I ran across this title several months ago, but didn’t pick it up until now. Wow. It was very impressive for a first time author and I am on board for whatever she writes next. If you are a big fan of Barbara Kingsolver or Toni Morrison, you will enjoy this book; As I was reading I kept thinking of those two authors, and when I finished I saw that Durrow acknowledged both as being major influences.
The story follows several characters and their respective plot threads culminating from one major traumatic incident. Subplots include navigating racial identity and coping with loss. My favorites included Rachel, the protagonist, and Brick. Overall, it was easy to read, and very compelling. My only complaint was the ending felt a bit unresolved; I don’t need a nice neat ending in a bow, but I would have preferred to know a bit more.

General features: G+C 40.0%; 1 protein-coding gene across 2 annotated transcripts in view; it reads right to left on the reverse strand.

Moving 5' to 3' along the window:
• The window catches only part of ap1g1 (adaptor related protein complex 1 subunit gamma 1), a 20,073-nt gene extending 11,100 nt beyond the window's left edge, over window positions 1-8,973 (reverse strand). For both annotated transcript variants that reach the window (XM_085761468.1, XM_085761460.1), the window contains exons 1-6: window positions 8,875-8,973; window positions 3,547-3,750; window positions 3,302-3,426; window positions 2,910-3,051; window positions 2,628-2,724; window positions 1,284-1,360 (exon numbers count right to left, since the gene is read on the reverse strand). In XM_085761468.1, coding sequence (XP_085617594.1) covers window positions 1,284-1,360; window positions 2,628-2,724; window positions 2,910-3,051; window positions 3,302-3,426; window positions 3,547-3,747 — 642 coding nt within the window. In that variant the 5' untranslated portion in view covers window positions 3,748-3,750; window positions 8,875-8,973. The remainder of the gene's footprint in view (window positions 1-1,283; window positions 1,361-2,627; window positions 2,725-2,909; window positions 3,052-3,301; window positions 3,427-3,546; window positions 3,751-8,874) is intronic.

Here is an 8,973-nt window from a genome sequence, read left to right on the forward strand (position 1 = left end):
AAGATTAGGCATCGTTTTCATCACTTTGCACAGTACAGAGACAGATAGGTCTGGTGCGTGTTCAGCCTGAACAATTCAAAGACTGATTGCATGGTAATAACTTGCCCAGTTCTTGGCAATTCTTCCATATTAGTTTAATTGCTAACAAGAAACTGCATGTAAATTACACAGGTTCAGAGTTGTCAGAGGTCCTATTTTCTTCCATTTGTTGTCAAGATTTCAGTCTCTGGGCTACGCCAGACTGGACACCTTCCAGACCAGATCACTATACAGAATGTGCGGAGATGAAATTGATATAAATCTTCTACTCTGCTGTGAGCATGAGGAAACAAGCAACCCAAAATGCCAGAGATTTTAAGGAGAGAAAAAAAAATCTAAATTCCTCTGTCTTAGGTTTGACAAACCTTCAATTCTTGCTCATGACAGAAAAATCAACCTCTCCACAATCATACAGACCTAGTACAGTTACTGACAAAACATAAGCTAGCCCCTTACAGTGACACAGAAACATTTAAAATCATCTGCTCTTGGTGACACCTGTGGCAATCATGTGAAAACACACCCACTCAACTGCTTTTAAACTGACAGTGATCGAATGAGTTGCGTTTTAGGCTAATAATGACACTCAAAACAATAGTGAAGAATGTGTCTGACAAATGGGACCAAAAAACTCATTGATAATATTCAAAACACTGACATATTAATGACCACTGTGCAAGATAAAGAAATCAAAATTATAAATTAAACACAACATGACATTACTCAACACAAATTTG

Some great lines –
If there’s no one else to tell another side – the only story that can be told is the story that becomes true.
“I can’t get rid of the sadness,” Laronne said.
“Well,” David said, “then we’ll just keep it company.”
“Grandma sees these things when she talks about them and gestures with her hands like she’s painting brush strokes in the air. The way Grandma paints her dreams for me, there’s a low sky.”
“It’s easy to smile just to make other people feel better. But when a person fakes happy, it has edges. Regular people may not see, but the people who count, they can see the edges and the lines where your smile ends and the real you, the sadness (me) or the anger (Grandma) begins.”